- Denny Hamlin can’t stay out of controversy. After the whole fiasco with NASCAR, the fine, and the negative comments, Hamlin stirs the puddin’ some more at Bristol. After former teammate and now foe Joey Logano cut off Hamlin a few times in a great top 5 battle, Hamlin nudged the No. 22 into the wall. Logano confronted Hamlin after the race, but the two never quite fought. Hamlin quoted Logano as saying he is coming for him. Hamlin had every right to defend his ground with Logano, but gained nothing from wrecking him from the spot. That’s Bristol. The two took hilariously their battle onto Twitter . Now Hamlin has another target on his back. Keselowski won a championship in midst of creating some fires around him last year, but drivers generally try to avoid these distractions when chasing a Sprint Cup title. Fans (me, too) like these scraps, but they can cause headaches for teams. 

- This Bristol race had it all: green flag passes for the lead, several different leaders, side-by-side racing all the way through the pack, a few wrecks, varying pit strategy, and even a small spat after the race. But the huge empty splotches in the grandstands after Bristol made big changes to the track surface following last year’s race may overshadow it all. Weather was a threat all day and there were big college basketball tournaments on TV. But would those factors hurt attendance that much? The racing Sunday was better than it was in August. There will be plenty of discussion as to what to expect for that race and for more Bristol races to come. The opinions I have seen from NASCAR fans ranges to poor racing and high prices. The good racing is back in Thunder Valley, so cost must be a factor. The truth is, of course, that races cost a ton to orchestrate. And one of the most adjustable costs is how much NASCAR charges the track to host races. But there aren’t any plans to lower those. Fans can kick back at home and watch races with much higher quality than they could even ten years ago. As Keselowski so eloquently and controversially said in USA Today last month , the experience at the track needs to get better for race fans. And NASCAR plays a big factor in that – the tracks seem to be doing their part.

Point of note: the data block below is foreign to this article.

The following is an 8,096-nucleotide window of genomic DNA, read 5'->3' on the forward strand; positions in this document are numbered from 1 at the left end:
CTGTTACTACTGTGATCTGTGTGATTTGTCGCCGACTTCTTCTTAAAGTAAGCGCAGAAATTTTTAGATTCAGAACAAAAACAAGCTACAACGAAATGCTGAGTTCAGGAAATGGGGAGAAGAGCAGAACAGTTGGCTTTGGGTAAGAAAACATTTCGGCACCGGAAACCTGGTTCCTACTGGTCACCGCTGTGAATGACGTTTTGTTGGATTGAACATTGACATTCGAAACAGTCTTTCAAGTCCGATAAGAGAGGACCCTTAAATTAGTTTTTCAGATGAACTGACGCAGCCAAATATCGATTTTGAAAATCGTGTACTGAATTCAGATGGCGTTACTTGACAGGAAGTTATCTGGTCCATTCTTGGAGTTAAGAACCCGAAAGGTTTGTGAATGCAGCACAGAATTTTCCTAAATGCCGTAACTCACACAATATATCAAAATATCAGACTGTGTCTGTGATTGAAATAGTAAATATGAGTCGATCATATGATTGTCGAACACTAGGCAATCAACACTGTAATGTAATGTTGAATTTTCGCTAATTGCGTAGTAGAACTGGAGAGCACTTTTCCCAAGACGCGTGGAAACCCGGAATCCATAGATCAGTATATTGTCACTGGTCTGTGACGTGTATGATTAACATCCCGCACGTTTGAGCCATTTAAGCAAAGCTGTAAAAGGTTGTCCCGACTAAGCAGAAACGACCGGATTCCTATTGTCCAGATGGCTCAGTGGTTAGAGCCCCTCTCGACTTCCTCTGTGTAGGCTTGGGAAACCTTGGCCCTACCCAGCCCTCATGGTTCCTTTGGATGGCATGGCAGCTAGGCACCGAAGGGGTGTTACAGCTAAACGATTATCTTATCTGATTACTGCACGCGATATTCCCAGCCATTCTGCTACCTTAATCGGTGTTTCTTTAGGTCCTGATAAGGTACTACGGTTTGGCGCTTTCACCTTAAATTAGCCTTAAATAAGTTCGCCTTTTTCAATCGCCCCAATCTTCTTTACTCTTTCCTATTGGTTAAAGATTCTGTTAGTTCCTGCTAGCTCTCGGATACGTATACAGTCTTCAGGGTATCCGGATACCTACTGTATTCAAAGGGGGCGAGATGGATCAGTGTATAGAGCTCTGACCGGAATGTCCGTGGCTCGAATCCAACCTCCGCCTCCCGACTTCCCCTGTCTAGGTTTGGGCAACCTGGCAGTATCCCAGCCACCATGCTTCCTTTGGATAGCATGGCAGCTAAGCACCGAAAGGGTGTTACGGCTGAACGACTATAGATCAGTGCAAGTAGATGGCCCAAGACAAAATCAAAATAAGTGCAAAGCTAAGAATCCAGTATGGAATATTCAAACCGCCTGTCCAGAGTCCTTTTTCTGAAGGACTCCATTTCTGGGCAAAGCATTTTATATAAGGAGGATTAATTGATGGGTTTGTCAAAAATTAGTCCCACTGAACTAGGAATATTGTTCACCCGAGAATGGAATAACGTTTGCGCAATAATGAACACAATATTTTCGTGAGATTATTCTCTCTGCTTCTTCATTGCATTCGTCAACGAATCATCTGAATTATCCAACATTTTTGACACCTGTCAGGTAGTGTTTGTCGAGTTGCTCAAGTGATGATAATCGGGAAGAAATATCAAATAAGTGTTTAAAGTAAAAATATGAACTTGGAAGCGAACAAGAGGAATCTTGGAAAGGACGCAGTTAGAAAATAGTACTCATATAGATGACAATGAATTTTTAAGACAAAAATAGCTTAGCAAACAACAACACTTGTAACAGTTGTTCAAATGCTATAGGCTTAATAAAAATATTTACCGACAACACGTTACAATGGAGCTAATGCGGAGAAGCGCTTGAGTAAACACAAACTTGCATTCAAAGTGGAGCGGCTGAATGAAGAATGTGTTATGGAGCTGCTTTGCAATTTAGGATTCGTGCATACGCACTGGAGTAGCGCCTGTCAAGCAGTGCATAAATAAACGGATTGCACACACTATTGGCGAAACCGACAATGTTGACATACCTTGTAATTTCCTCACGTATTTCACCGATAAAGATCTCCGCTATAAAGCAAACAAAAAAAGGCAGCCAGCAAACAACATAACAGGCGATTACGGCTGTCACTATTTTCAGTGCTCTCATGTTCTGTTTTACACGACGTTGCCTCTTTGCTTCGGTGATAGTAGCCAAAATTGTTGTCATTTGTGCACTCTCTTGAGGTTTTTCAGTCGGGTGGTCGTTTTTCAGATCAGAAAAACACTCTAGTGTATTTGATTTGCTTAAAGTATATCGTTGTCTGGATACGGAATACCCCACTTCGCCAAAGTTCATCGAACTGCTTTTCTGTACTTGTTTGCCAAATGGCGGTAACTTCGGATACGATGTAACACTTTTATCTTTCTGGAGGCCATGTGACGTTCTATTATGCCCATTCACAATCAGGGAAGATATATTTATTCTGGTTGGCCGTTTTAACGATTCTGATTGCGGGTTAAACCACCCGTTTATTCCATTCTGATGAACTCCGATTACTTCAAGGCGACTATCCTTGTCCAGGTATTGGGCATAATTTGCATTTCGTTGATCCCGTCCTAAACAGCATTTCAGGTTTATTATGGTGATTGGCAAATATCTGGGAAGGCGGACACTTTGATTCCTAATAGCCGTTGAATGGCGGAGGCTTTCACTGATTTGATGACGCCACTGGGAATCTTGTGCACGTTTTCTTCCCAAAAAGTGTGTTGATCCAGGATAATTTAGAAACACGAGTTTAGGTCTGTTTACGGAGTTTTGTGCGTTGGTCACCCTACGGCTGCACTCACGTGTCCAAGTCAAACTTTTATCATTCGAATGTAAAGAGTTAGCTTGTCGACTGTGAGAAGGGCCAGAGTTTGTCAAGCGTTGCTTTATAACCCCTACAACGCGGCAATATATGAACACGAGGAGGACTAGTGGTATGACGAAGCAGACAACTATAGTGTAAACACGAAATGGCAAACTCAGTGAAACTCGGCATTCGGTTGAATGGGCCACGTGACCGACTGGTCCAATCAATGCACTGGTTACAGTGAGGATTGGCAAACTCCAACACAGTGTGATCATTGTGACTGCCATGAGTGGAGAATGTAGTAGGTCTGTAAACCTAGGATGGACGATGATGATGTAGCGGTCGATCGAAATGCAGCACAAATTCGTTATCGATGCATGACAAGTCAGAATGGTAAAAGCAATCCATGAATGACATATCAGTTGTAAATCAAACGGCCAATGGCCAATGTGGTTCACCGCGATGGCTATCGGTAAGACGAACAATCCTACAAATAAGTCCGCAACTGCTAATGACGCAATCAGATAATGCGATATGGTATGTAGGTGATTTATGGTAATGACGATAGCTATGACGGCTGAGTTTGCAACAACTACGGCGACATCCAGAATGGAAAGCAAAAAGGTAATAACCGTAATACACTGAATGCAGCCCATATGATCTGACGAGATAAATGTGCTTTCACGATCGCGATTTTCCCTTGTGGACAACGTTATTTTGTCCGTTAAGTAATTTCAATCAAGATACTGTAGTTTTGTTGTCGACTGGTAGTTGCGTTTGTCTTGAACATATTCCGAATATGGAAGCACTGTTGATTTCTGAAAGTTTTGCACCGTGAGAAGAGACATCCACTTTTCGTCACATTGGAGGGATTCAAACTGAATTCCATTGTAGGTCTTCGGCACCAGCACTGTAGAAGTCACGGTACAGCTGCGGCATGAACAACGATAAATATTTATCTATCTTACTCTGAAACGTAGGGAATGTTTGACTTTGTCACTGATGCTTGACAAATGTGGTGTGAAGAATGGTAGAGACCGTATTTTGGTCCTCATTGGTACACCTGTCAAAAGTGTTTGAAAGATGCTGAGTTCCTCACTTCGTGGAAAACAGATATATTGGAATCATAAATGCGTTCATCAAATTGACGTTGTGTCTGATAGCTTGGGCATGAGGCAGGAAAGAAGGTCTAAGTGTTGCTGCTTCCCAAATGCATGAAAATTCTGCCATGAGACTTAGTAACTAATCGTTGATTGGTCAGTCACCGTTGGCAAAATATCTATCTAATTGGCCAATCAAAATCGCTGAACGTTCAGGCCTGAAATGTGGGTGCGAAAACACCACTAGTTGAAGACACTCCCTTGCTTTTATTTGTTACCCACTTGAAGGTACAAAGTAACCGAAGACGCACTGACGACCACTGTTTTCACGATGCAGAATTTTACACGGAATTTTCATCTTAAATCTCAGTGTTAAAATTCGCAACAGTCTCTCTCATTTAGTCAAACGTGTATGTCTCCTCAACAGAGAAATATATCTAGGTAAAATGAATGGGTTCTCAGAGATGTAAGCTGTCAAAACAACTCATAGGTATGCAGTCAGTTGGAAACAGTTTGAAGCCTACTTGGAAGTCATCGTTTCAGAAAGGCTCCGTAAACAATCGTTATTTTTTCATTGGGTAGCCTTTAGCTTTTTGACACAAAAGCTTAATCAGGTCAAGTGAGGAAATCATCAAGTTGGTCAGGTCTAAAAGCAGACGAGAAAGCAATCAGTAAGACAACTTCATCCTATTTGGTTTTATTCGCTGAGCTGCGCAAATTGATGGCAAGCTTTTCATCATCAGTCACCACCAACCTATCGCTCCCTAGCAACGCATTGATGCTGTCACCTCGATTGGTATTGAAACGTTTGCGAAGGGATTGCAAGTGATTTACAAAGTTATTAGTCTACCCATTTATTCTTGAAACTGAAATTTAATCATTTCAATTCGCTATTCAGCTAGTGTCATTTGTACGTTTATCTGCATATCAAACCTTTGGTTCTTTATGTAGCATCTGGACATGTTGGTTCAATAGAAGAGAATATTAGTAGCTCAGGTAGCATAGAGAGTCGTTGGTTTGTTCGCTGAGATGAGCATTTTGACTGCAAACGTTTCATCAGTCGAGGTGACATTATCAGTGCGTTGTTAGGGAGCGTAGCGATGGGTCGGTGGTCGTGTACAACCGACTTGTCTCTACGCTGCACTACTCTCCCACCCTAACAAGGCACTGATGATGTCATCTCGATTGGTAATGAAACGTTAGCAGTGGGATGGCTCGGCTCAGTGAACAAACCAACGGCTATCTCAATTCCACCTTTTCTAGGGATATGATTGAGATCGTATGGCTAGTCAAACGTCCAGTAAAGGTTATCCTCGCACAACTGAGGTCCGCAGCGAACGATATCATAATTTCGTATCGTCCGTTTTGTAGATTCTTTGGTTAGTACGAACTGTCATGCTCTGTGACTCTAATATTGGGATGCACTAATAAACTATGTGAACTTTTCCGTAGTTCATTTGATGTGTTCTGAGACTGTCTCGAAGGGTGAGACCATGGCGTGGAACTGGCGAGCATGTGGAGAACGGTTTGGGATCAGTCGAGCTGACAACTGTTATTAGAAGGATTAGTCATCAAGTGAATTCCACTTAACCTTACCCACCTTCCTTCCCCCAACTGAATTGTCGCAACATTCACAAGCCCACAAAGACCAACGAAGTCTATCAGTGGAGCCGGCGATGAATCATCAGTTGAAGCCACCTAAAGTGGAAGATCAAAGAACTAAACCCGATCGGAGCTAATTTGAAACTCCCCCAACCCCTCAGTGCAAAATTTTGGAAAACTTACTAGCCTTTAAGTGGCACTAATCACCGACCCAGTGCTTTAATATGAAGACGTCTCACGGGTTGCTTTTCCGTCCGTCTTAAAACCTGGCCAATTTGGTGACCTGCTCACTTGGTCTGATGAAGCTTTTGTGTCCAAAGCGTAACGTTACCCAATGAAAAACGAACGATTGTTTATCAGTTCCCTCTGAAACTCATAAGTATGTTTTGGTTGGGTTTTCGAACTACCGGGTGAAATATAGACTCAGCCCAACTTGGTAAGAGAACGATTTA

Next: Both the Cup (Sunday 3 p.m.) and Nationwide Series (Saturday 5 p.m.) go west to Auto Club Speedway in California for the last race before the big Easter off weekend. Race #2 on an aero-dependent track will be a wild card again for these Gen-6 cars. Don’t expect the same exciting racing we saw at Bristol.